Everyone has unique strengths and weaknesses that affect the way they learn, what they enjoy, and what they focus upon. The many variations of learning style and intelligence levels do not diminish when multiple students are placed in one classroom. Teachers must be able to adapt their instruction skills to support the student body as a whole. To teach multiple intelligence levels in one classroom, assessments can be used to determine what modifications can help accommodate each student (Gregory & Chapman, 2008).
Differentiated assessment occurs when a teacher utilizes multiple approaches to introduce material, and then allows the students to display the knowledge they have gained. Using multiple tools for one lesson, such as auditory and visual instruction, can help bridge the gap in learning styles. The goal of differentiated assessment is to give students the tools they need to think for themselves (Gregory & Chapman, 2008).
Pre-assessment begins with determining what the students already know and how they learn. Variables such as culture, language, interests, and learning style need to be evaluated. Some steps to assessing students include quizzes and testing, class discussion sessions, and learning style inventories. The information found from the evaluations can be used to determine where support is needed, what tools of enrichment can be utilized, and what interests and learning styles each student has. The goal of an assessment is to find a way to keep each student challenged enough to encourage their thinking and learning (Burggraf, 2005).
One type of pre-assessment would be to administer interest surveys that give insight into the learning styles of the students. When a teacher knows what a student enjoys, they can determine how a student learns. Interest surveys can be used to discern visual, tactile, and auditory learning styles. Some example survey questions could ask what hobbies a student has, or what books, movies and television shows they enjoy. This is also a good tool to determine a student’s aspirations and subject or learning style strengths (Peters, 2007).
Howard Gardner’s Multiple Intelligence Theory helps establish profiles of ability. Learning comes from understanding the individual and their abilities. People mature at different speeds; individual intelligence cannot be determined from one test. According to Gardner, intelligence is problem-solving. To utilize Gardner’s multiple intelligences, students are evaluated by eight criteria of intelligence. The criteria include determining circumstances of brain damage, finding gifted qualities, exploring developmental and evolutionary history, psychometric and psychological aptitude, the susceptibility to encoding symbols, and identifying core operations. These criteria are used to determine linguistic, logical, musical, spatial, interpersonal, and kinesthetic bits of intelligence (Smith, 2008).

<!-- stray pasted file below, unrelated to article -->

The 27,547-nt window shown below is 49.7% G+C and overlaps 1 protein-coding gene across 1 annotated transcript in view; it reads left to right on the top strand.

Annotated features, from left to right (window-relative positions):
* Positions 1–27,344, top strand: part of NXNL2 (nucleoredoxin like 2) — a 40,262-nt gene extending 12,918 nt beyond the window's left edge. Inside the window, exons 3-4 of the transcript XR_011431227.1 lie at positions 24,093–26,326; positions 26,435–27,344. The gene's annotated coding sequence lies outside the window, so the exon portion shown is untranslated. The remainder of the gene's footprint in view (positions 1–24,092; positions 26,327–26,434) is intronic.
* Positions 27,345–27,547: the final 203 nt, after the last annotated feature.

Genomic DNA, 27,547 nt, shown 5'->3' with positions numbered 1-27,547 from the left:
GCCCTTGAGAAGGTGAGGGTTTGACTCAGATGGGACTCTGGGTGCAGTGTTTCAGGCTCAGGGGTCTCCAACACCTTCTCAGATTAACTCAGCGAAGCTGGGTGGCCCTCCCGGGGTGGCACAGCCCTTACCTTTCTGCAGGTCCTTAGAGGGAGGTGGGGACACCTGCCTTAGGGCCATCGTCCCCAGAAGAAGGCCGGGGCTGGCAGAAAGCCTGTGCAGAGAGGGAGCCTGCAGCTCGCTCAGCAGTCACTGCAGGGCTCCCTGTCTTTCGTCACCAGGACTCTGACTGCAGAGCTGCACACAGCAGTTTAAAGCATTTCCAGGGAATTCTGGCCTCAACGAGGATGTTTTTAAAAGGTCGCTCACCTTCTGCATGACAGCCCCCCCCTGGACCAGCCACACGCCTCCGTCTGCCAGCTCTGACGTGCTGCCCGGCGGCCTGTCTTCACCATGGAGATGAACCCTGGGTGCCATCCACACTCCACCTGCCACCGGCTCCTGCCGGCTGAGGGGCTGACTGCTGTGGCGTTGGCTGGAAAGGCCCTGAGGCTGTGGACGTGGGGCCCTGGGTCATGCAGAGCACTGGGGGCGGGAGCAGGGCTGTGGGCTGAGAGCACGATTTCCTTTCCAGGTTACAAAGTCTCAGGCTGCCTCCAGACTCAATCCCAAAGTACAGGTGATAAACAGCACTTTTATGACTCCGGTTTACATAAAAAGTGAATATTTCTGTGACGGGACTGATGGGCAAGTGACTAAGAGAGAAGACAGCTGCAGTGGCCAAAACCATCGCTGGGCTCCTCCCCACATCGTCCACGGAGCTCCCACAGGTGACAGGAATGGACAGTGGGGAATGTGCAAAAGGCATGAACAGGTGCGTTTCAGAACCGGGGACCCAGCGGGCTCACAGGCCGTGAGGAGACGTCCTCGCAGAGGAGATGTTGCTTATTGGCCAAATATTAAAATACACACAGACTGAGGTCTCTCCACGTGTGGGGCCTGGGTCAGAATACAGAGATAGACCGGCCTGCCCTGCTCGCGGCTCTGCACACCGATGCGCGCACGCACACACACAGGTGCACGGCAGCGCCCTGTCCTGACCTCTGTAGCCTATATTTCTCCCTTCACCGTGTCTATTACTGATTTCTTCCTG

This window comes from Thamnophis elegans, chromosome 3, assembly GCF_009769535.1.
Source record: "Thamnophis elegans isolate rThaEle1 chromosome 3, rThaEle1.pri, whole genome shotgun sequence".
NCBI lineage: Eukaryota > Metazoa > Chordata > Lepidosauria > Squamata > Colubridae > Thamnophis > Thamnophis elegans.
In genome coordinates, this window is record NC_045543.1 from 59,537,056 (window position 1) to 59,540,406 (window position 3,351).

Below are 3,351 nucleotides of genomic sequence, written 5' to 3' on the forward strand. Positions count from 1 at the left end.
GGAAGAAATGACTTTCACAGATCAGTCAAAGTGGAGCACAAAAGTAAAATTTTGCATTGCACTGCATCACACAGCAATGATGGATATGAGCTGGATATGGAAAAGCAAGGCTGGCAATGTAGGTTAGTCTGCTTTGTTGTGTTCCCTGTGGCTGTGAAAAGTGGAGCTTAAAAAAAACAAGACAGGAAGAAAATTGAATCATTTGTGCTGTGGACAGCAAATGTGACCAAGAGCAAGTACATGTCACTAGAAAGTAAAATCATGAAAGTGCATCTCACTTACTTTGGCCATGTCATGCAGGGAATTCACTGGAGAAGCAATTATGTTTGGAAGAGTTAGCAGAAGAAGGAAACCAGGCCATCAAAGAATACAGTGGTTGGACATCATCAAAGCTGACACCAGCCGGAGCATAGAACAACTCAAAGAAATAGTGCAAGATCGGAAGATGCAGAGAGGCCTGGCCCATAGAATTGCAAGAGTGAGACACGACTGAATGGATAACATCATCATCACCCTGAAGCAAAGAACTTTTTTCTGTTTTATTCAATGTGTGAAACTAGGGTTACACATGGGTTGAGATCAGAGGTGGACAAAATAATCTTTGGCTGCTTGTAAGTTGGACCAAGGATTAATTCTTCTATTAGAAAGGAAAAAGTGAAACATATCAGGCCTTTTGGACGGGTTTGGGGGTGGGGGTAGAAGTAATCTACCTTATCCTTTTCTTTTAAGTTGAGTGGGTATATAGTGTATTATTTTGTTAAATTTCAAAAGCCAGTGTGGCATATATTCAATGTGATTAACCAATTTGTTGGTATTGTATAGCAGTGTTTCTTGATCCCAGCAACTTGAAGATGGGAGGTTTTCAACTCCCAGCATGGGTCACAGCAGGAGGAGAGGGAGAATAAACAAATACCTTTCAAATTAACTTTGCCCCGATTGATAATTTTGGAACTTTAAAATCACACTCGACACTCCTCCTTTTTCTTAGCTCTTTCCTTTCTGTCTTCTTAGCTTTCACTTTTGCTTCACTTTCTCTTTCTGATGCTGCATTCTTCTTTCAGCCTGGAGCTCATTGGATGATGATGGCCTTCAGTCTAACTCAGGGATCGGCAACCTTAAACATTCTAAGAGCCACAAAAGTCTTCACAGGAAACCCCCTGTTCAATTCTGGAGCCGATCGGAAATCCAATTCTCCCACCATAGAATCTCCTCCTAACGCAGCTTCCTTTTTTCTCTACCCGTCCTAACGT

Other pre-assessment tools can also include tests that introduce the most difficult work first, to determine who may need extra help later on. Creating charts can also help in evaluating students. A chart can include the topics that will be covered within a unit, with questions asking the students if they had ever heard of the upcoming material and if they can proficiently complete it. A teacher can also introduce a topic and ask the students to write what they know about that topic. A student’s knowledge base needs to be determined before a lesson can be successfully taught to the group as a whole (Peters, 2007).
Post-assessments will utilize the results of the pre-assessment evaluations. What the students learned will be evident to the teacher as well as the students. To determine what was learned, tools such as tests, discussions, and worksheets can be used. End of course or end of unit evaluations can prove that the teaching and learning skills used in a particular class were compatible and successful (Gregory & Chapman, 2008).
The results of the post-assessment will give insight into needed changes. If the majority of the student body fails the post-assessment, the teacher learns that they must modify how they are teaching the students. If a select few students struggle, the teacher learns that additional learning styles need to be accommodated. The teaching role must be flexible; it is not a one size fits all endeavour. The results can be used by the teacher and passed along to their colleagues in a way to strengthen teaching skills and student understanding (Gregory & Chapman, 2008).
Some recommendations that can be shared to improve learning outcomes include conveying the need for reaching out to veteran teachers for advice, introducing the idea that change is not just good it is necessary and additionally remembering that learning never ends, even on the teaching level. Other suggestions to strengthen learning and teaching ability can include group or shared teaching, and shared influence within a school. A strong support system can add a unified strength (Johnson & Donaldson, 2007).
Each individual learns differently and they have different levels of knowledge. The teacher must learn how to determine the strengths and weaknesses of each student to push each student to excel. A stagnate student may lose interest and a struggling student can easily give up if changes are not made. The use of assessments and learning tools can change the entire aspect and agenda of a classroom, helping it to achieve excellence (Gregory & Chapman, 2008).
- Burggraf, K. (2005). Best Practices In Education Differentiated Instruction.
- Donaldson, S. M. (2007). Overcoming the Obstacles to Leadership.
- Gregory, G. & Chapman, C. (2008). Differentiated instructional strategies in practice: Training, implementation, and supervision (2nd ed.). Thousand Oaks, CA: Corwin Press.
- Peters, D. (2007). Differentiation Preassessment.
- Smith, M. K. (2008). Howard Gardner, Multiple Intelligences and Education.